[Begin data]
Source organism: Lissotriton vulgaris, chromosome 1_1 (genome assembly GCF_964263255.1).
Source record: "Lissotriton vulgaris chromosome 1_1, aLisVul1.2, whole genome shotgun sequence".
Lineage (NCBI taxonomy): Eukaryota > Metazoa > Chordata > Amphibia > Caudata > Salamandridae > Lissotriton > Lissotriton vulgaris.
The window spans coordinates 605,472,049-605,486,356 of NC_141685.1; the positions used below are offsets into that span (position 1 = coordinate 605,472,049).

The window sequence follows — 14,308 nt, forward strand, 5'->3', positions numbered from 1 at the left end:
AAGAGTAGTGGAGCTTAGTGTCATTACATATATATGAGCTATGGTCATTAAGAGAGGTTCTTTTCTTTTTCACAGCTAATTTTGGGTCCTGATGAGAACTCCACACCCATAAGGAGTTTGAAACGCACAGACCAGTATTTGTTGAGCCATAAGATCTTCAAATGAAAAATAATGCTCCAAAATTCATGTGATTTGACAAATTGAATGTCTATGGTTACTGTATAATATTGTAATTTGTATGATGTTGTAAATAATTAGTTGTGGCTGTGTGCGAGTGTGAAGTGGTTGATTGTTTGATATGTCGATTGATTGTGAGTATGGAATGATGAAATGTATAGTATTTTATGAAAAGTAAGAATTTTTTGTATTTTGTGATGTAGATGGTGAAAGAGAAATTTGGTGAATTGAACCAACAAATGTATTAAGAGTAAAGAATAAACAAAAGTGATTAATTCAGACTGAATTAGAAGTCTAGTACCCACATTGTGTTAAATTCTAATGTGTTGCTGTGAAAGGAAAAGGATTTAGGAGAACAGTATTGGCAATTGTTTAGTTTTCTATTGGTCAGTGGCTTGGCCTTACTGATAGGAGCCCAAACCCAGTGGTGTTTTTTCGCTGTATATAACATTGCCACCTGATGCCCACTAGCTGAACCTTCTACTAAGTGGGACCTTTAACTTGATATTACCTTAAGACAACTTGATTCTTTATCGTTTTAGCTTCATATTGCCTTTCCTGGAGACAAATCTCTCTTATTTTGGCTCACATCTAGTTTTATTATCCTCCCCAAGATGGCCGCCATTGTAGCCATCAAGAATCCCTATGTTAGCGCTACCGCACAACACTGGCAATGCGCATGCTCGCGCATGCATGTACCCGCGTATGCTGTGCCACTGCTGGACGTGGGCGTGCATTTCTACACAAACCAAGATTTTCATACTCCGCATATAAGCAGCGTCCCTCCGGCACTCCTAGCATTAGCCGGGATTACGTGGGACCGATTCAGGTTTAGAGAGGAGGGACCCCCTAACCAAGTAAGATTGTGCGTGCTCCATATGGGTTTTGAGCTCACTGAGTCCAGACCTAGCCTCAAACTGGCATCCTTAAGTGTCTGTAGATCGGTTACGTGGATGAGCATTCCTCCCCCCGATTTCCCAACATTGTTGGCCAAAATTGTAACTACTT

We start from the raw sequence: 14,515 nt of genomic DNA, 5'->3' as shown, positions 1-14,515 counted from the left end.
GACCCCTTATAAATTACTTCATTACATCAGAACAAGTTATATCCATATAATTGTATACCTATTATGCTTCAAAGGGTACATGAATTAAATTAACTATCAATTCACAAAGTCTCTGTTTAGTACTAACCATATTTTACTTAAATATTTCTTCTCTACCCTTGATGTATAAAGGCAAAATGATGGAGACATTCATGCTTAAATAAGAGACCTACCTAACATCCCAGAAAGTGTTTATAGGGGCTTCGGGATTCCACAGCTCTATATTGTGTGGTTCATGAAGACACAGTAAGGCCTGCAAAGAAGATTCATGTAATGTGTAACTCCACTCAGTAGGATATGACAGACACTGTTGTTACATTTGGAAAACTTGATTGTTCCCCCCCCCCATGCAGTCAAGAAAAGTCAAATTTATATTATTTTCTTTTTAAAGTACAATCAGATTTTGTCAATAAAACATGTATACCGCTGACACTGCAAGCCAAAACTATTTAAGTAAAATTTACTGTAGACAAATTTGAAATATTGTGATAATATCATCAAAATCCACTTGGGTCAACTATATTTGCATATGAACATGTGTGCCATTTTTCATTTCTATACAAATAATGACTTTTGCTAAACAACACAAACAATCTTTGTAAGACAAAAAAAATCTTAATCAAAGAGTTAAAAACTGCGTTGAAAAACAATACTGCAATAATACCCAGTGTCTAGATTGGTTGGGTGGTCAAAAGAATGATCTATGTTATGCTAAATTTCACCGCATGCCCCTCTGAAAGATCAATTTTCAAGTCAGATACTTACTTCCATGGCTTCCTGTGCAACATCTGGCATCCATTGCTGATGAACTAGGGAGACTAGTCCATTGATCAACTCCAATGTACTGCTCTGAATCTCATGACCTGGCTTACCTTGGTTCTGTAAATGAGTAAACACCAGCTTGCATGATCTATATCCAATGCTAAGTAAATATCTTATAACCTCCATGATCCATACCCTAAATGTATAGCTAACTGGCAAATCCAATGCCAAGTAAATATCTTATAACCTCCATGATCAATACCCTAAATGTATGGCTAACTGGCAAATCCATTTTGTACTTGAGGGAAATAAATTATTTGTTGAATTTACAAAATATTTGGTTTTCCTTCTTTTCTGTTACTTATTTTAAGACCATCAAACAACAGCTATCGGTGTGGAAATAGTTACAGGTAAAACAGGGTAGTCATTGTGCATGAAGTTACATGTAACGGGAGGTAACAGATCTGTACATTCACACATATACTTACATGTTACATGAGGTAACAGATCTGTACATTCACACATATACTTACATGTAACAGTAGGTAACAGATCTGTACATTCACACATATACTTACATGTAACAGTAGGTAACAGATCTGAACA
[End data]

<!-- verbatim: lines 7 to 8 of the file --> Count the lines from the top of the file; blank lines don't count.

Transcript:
We start from the raw sequence: 14,515 nt of genomic DNA, 5'->3' as shown, positions 1-14,515 counted from the left end.
GACCCCTTATAAATTACTTCATTACATCAGAACAAGTTATATCCATATAATTGTATACCTATTATGCTTCAAAGGGTACATGAATTAAATTAACTATCAATTCACAAAGTCTCTGTTTAGTACTAACCATATTTTACTTAAATATTTCTTCTCTACCCTTGATGTATAAAGGCAAAATGATGGAGACATTCATGCTTAAATAAGAGACCTACCTAACATCCCAGAAAGTGTTTATAGGGGCTTCGGGATTCCACAGCTCTATATTGTGTGGTTCATGAAGACACAGTAAGGCCTGCAAAGAAGATTCATGTAATGTGTAACTCCACTCAGTAGGATATGACAGACACTGTTGTTACATTTGGAAAACTTGATTGTTCCCCCCCCCCATGCAGTCAAGAAAAGTCAAATTTATATTATTTTCTTTTTAAAGTACAATCAGATTTTGTCAATAAAACATGTATACCGCTGACACTGCAAGCCAAAACTATTTAAGTAAAATTTACTGTAGACAAATTTGAAATATTGTGATAATATCATCAAAATCCACTTGGGTCAACTATATTTGCATATGAACATGTGTGCCATTTTTCATTTCTATACAAATAATGACTTTTGCTAAACAACACAAACAATCTTTGTAAGACAAAAAAAATCTTAATCAAAGAGTTAAAAACTGCGTTGAAAAACAATACTGCAATAATACCCAGTGTCTAGATTGGTTGGGTGGTCAAAAGAATGATCTATGTTATGCTAAATTTCACCGCATGCCCCTCTGAAAGATCAATTTTCAAGTCAGATACTTACTTCCATGGCTTCCTGTGCAACATCTGGCATCCATTGCTGATGAACTAGGGAGACTAGTCCATTGATCAACTCCAATGTACTGCTCTGAATCTCATGACCTGGCTTACCTTGGTTCTGTAAATGAGTAAACACCAGCTTGCATGATCTATATCCAATGCTAAGTAAATATCTTATAACCTCCATGATCCATACCCTAAATGTATAGCTAACTGGCAAATCCAATGCCAAGTAAATATCTTATAACCTCCATGATCAATACCCTAAATGTATGGCTAACTGGCAAATCCATTTTGTACTTGAGGGAAATAAATTATTTGTTGAATTTACAAAATATTTGGTTTTCCTTCTTTTCTGTTACTTATTTTAAGACCATCAAACAACAGCTATCGGTGTGGAAATAGTTACAGGTAAAACAGGGTAGTCATTGTGCATGAAGTTACATGTAACGGGAGGTAACAGATCTGTACATTCACACATATACTTACATGTTACATGAGGTAACAGATCTGTACATTCACACATATACTTACATGTAACAGTAGGTAACAGATCTGTACATTCACACATATACTTACATGTAACAGTAGGTAACAGATCTGAACA